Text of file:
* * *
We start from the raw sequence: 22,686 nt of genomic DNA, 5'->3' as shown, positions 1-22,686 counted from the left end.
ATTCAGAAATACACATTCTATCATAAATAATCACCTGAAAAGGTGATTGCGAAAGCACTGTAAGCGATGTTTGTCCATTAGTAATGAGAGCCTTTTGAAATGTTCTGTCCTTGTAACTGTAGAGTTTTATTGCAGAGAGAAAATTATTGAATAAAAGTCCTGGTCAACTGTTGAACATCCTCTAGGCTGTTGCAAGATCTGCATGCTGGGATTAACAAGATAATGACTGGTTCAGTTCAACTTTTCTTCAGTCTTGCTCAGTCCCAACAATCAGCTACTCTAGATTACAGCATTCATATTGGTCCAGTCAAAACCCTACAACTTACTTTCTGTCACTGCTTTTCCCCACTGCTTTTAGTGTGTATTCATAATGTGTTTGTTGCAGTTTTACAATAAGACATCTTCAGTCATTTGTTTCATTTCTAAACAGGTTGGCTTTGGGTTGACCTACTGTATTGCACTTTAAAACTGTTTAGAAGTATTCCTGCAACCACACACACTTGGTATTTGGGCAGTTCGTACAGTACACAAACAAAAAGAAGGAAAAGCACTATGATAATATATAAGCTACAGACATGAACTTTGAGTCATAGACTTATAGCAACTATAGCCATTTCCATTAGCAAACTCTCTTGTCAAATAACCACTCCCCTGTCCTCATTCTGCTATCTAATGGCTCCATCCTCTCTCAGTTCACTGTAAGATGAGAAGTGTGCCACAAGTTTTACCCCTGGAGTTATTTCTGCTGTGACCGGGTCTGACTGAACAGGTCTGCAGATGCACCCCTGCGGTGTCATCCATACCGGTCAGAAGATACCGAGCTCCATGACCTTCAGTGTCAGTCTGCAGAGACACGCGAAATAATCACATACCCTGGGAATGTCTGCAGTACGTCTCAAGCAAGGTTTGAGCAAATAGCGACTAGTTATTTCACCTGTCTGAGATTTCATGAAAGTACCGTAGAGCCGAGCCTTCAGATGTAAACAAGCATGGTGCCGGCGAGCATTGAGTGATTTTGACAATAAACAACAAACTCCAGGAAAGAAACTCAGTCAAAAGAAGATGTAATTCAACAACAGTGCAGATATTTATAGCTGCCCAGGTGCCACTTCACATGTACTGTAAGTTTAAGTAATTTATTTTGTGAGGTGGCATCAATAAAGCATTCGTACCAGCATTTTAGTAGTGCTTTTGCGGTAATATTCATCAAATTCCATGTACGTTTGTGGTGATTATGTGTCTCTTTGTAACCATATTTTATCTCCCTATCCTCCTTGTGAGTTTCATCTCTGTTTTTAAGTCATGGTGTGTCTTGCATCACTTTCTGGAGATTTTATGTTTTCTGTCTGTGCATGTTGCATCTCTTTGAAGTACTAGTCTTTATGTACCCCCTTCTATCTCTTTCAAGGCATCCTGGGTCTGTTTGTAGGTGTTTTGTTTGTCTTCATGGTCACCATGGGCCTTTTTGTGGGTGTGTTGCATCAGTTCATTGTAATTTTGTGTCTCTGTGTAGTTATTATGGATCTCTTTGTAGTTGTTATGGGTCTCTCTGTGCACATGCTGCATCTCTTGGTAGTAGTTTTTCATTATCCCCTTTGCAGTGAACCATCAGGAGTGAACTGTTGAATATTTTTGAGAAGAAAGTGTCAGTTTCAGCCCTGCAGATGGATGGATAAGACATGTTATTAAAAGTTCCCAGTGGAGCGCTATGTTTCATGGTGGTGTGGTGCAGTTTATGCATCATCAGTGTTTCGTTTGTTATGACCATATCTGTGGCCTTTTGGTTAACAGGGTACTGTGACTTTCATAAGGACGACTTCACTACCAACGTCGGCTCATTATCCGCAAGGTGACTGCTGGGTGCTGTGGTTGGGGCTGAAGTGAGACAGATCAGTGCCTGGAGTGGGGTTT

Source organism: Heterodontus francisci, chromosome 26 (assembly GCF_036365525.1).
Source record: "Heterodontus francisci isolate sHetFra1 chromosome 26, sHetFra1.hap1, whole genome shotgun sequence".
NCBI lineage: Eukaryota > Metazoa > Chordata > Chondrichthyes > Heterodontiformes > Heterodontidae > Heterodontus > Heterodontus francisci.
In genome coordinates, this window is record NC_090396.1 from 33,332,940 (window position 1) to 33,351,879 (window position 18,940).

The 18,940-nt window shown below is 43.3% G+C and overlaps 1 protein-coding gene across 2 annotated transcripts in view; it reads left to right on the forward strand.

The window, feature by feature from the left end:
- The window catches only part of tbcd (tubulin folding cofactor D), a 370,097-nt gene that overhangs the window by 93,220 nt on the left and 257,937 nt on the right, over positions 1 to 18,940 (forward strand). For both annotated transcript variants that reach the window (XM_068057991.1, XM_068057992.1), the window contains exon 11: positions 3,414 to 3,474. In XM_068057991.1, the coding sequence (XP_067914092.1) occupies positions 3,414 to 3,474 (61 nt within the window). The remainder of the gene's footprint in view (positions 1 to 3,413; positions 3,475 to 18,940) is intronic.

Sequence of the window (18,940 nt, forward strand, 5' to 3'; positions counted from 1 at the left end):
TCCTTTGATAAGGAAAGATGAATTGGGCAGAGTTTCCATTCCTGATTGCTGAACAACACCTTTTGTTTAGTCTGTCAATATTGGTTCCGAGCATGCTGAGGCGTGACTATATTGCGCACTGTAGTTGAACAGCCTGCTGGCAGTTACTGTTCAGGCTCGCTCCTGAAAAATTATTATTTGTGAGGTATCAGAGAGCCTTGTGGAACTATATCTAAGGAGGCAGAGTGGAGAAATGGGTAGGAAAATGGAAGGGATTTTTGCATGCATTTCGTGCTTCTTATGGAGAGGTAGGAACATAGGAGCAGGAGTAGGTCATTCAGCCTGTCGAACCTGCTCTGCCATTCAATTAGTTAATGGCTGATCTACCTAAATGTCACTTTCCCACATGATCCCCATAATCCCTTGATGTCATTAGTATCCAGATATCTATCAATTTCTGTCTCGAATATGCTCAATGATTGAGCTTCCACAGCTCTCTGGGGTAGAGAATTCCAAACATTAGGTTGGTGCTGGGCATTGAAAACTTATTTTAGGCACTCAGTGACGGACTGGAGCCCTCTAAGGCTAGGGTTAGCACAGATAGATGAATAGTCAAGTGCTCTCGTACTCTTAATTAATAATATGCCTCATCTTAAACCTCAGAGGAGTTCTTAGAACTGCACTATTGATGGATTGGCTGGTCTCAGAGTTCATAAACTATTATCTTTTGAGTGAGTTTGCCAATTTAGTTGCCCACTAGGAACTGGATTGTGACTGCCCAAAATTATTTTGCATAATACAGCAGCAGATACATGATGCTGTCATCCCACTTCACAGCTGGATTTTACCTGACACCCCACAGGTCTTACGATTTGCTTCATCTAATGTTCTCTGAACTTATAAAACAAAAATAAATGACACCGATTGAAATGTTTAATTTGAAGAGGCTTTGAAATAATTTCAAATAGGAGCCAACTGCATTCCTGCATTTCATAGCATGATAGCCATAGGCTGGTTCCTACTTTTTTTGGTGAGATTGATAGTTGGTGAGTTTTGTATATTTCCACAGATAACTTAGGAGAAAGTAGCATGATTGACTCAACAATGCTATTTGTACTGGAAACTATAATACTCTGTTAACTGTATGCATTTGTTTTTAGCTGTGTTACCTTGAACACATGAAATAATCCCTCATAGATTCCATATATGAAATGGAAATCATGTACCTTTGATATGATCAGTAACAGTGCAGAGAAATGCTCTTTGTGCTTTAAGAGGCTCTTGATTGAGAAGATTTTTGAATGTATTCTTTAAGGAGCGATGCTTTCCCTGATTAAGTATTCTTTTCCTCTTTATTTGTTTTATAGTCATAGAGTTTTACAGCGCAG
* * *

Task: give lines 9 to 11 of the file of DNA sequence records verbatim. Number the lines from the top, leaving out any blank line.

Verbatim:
- The window catches only part of tbcd (tubulin folding cofactor D), a 370,097-nt gene that overhangs the window by 93,220 nt on the left and 257,937 nt on the right, over positions 1 to 18,940 (forward strand). For both annotated transcript variants that reach the window (XM_068057991.1, XM_068057992.1), the window contains exon 11: positions 3,414 to 3,474. In XM_068057991.1, the coding sequence (XP_067914092.1) occupies positions 3,414 to 3,474 (61 nt within the window). The remainder of the gene's footprint in view (positions 1 to 3,413; positions 3,475 to 18,940) is intronic.

Sequence of the window (18,940 nt, forward strand, 5' to 3'; positions counted from 1 at the left end):
TCCTTTGATAAGGAAAGATGAATTGGGCAGAGTTTCCATTCCTGATTGCTGAACAACACCTTTTGTTTAGTCTGTCAATATTGGTTCCGAGCATGCTGAGGCGTGACTATATTGCGCACTGTAGTTGAACAGCCTGCTGGCAGTTACTGTTCAGGCTCGCTCCTGAAAAATTATTATTTGTGAGGTATCAGAGAGCCTTGTGGAACTATATCTAAGGAGGCAGAGTGGAGAAATGGGTAGGAAAATGGAAGGGATTTTTGCATGCATTTCGTGCTTCTTATGGAGAGGTAGGAACATAGGAGCAGGAGTAGGTCATTCAGCCTGTCGAACCTGCTCTGCCATTCAATTAGTTAATGGCTGATCTACCTAAATGTCACTTTCCCACATGATCCCCATAATCCCTTGATGTCATTAGTATCCAGATATCTATCAATTTCTGTCTCGAATATGCTCAATGATTGAGCTTCCACAGCTCTCTGGGGTAGAGAATTCCAAACATTAGGTTGGTGCTGGGCATTGAAAACTTATTTTAGGCACTCAGTGACGGACTGGAGCCCTCTAAGGCTAGGGTTAGCACAGATAGATGAATAGTCAAGTGCTCTCGTACTCTTAATTAATAATATGCCTCATCTTAAACCTCAGAGGAGTTCTTAGAACTGCACTATTGATGGATTGGCTGGTCTCAGAGTTCATAAACTATTATCTTTTGAGTGAGTTTGCCAATTTAGTTGCCCACTAGGAACTGGATTGTGACTGCCCAAAATTATTTTGCATAATACAGCAGCAGATACATGATGCTGTCATCCCACTTCACAGCTGGATTTTACCTGACACCCCACAGGTCTTACGATTTGCTTCATCTAATGTTCTCTGAACTTATAAAACAAAAATAAATGACACCGATTGAAATGTTTAATTTGAAGAGGCTTTGAAATAATTTCAAATAGGAGCCAACTGCATTCCTGCATTTCATAGCATGATAGCCATAGGCTGGTTCCTACTTTTTTTGGTGAGATTGATAGTTGGTGAGTTTTGTATATTTCCACAGATAACTTAGGAGAAAGTAGCATGATTGACTCAACAATGCTATTTGTACTGGAAACTATAATACTCTGTTAACTGTATGCATTTGTTTTTAGCTGTGTTACCTTGAACACATGAAATAATCCCTCATAGATTCCATATATGAAATGGAAATCATGTACCTTTGATATGATCAGTAACAGTGCAGAGAAATGCTCTTTGTGCTTTAAGAGGCTCTTGATTGAGAAGATTTTTGAATGTATTCTTTAAGGAGCGATGCTTTCCCTGATTAAGTATTCTTTTCCTCTTTATTTGTTTTATAGTCATAGAGTTTTACAGCGCAG